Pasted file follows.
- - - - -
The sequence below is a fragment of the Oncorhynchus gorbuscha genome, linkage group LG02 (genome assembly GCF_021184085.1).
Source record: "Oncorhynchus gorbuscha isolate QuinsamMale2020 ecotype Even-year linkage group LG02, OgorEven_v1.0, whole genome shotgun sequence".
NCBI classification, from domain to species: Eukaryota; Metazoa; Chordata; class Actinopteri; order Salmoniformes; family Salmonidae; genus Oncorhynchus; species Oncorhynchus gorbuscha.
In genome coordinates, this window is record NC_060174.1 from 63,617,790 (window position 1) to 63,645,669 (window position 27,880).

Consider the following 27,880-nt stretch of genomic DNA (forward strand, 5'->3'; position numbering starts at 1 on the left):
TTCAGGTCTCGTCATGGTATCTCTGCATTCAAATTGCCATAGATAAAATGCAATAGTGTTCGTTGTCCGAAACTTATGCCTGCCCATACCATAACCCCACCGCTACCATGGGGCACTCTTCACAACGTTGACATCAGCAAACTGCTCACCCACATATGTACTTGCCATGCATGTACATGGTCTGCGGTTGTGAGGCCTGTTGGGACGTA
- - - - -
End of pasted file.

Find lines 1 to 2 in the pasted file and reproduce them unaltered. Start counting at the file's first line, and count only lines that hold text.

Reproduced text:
The sequence below is a fragment of the Oncorhynchus gorbuscha genome, linkage group LG02 (genome assembly GCF_021184085.1).
Source record: "Oncorhynchus gorbuscha isolate QuinsamMale2020 ecotype Even-year linkage group LG02, OgorEven_v1.0, whole genome shotgun sequence".